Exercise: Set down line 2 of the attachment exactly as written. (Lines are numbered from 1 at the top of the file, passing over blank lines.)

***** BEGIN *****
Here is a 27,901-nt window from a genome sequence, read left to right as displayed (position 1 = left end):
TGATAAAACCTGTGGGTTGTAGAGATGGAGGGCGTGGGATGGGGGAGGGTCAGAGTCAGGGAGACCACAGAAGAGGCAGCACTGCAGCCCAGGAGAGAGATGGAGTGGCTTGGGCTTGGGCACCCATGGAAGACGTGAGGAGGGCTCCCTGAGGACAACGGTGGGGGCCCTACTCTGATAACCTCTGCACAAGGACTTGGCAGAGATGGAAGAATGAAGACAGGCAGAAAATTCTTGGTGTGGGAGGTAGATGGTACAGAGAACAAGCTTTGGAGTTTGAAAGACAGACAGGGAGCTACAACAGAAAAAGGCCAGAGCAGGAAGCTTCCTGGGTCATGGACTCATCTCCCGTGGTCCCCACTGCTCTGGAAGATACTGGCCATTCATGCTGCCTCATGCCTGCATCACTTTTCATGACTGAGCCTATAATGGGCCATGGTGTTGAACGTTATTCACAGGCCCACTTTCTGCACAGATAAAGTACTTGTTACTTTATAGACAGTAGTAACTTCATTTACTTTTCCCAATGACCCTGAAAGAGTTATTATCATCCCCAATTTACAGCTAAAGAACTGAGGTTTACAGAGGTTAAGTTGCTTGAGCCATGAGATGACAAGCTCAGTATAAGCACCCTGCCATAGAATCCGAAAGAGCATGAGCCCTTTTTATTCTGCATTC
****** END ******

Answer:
TGATAAAACCTGTGGGTTGTAGAGATGGAGGGCGTGGGATGGGGGAGGGTCAGAGTCAGGGAGACCACAGAAGAGGCAGCACTGCAGCCCAGGAGAGAGATGGAGTGGCTTGGGCTTGGGCACCCATGGAAGACGTGAGGAGGGCTCCCTGAGGACAACGGTGGGGGCCCTACTCTGATAACCTCTGCACAAGGACTTGGCAGAGATGGAAGAATGAAGACAGGCAGAAAATTCTTGGTGTGGGAGGTAGATGGTACAGAGAACAAGCTTTGGAGTTTGAAAGACAGACAGGGAGCTACAACAGAAAAAGGCCAGAGCAGGAAGCTTCCTGGGTCATGGACTCATCTCCCGTGGTCCCCACTGCTCTGGAAGATACTGGCCATTCATGCTGCCTCATGCCTGCATCACTTTTCATGACTGAGCCTATAATGGGCCATGGTGTTGAACGTTATTCACAGGCCCACTTTCTGCACAGATAAAGTACTTGTTACTTTATAGACAGTAGTAACTTCATTTACTTTTCCCAATGACCCTGAAAGAGTTATTATCATCCCCAATTTACAGCTAAAGAACTGAGGTTTACAGAGGTTAAGTTGCTTGAGCCATGAGATGACAAGCTCAGTATAAGCACCCTGCCATAGAATCCGAAAGAGCATGAGCCCTTTTTATTCTGCATTC